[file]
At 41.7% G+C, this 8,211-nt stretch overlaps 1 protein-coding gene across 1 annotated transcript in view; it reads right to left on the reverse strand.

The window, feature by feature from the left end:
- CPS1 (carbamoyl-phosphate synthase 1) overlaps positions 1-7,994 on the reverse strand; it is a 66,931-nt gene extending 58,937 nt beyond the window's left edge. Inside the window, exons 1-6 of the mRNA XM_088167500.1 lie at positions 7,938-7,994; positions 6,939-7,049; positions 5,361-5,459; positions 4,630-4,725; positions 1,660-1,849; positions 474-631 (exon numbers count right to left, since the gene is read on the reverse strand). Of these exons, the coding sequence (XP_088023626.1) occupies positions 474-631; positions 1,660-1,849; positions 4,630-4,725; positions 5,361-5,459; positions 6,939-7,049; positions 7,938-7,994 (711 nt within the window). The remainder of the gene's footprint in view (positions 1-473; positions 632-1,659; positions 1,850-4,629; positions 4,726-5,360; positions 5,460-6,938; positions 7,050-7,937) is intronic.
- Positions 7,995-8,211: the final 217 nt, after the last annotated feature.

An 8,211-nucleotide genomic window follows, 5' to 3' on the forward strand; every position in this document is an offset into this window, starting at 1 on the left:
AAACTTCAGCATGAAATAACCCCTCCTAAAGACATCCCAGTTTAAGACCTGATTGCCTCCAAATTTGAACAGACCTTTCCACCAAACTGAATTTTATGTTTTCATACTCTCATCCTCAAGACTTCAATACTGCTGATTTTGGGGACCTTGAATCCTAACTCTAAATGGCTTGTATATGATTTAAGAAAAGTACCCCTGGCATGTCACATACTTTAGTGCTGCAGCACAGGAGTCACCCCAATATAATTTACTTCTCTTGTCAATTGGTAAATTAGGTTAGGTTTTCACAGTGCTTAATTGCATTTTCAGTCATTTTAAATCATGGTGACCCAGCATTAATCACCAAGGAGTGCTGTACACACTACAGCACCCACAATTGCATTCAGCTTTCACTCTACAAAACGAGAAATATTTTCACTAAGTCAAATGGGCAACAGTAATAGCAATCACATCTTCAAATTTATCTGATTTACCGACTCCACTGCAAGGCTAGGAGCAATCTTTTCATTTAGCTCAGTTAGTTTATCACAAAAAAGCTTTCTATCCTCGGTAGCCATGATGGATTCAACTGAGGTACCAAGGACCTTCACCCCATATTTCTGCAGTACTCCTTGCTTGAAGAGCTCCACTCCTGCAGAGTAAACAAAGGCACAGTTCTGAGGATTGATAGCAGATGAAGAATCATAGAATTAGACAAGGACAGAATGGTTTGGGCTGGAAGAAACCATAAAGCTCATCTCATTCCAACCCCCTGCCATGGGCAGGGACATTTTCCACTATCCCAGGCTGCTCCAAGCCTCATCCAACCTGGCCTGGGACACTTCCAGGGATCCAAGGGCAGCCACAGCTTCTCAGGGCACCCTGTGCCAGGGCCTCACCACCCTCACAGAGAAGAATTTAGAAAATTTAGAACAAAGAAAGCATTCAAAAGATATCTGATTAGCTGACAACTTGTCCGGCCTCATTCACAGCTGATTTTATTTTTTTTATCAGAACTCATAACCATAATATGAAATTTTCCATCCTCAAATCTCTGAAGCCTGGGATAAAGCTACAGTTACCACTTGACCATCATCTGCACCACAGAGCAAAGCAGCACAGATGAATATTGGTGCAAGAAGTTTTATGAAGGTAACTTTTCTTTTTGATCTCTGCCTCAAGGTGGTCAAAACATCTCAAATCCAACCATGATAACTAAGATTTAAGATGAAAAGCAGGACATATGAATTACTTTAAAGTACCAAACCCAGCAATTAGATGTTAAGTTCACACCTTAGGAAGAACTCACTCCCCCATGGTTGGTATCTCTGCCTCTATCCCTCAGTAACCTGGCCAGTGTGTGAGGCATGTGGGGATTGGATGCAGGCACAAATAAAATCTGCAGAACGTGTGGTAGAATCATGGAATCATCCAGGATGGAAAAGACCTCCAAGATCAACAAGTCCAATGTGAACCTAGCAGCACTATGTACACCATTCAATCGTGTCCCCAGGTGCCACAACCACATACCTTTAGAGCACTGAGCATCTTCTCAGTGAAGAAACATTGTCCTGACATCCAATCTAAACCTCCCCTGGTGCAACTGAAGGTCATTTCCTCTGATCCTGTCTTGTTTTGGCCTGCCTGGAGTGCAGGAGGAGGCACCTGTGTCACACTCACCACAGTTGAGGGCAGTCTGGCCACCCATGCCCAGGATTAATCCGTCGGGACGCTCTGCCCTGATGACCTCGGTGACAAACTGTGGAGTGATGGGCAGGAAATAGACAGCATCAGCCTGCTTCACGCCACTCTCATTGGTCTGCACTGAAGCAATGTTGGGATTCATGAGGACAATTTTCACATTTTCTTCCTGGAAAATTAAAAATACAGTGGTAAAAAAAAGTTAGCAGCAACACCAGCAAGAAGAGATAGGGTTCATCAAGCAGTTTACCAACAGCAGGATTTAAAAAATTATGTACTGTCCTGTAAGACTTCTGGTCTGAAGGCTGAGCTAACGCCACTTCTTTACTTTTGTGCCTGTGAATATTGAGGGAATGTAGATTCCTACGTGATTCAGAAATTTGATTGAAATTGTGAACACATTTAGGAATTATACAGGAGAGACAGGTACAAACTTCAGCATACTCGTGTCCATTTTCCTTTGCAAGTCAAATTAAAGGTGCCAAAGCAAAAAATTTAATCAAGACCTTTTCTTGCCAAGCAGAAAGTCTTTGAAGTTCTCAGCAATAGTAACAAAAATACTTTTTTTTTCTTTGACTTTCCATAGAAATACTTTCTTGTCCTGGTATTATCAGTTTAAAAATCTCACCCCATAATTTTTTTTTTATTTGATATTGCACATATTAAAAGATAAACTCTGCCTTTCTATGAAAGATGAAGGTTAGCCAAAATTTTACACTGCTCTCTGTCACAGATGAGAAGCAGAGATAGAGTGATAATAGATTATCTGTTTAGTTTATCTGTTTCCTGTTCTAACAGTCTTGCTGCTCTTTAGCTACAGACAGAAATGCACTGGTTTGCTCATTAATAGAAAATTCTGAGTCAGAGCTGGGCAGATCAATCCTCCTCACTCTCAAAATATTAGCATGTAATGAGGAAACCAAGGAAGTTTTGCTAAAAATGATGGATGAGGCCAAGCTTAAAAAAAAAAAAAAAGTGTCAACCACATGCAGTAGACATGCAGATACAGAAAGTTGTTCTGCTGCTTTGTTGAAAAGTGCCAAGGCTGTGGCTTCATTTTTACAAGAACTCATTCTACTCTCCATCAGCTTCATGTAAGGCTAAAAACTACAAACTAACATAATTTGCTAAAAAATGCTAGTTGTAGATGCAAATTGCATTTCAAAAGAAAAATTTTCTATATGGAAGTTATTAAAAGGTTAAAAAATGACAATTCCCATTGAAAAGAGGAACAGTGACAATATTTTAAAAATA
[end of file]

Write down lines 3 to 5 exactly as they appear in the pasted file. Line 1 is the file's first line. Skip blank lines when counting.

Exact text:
- CPS1 (carbamoyl-phosphate synthase 1) overlaps positions 1-7,994 on the reverse strand; it is a 66,931-nt gene extending 58,937 nt beyond the window's left edge. Inside the window, exons 1-6 of the mRNA XM_088167500.1 lie at positions 7,938-7,994; positions 6,939-7,049; positions 5,361-5,459; positions 4,630-4,725; positions 1,660-1,849; positions 474-631 (exon numbers count right to left, since the gene is read on the reverse strand). Of these exons, the coding sequence (XP_088023626.1) occupies positions 474-631; positions 1,660-1,849; positions 4,630-4,725; positions 5,361-5,459; positions 6,939-7,049; positions 7,938-7,994 (711 nt within the window). The remainder of the gene's footprint in view (positions 1-473; positions 632-1,659; positions 1,850-4,629; positions 4,726-5,360; positions 5,460-6,938; positions 7,050-7,937) is intronic.
- Positions 7,995-8,211: the final 217 nt, after the last annotated feature.

An 8,211-nucleotide genomic window follows, 5' to 3' on the forward strand; every position in this document is an offset into this window, starting at 1 on the left: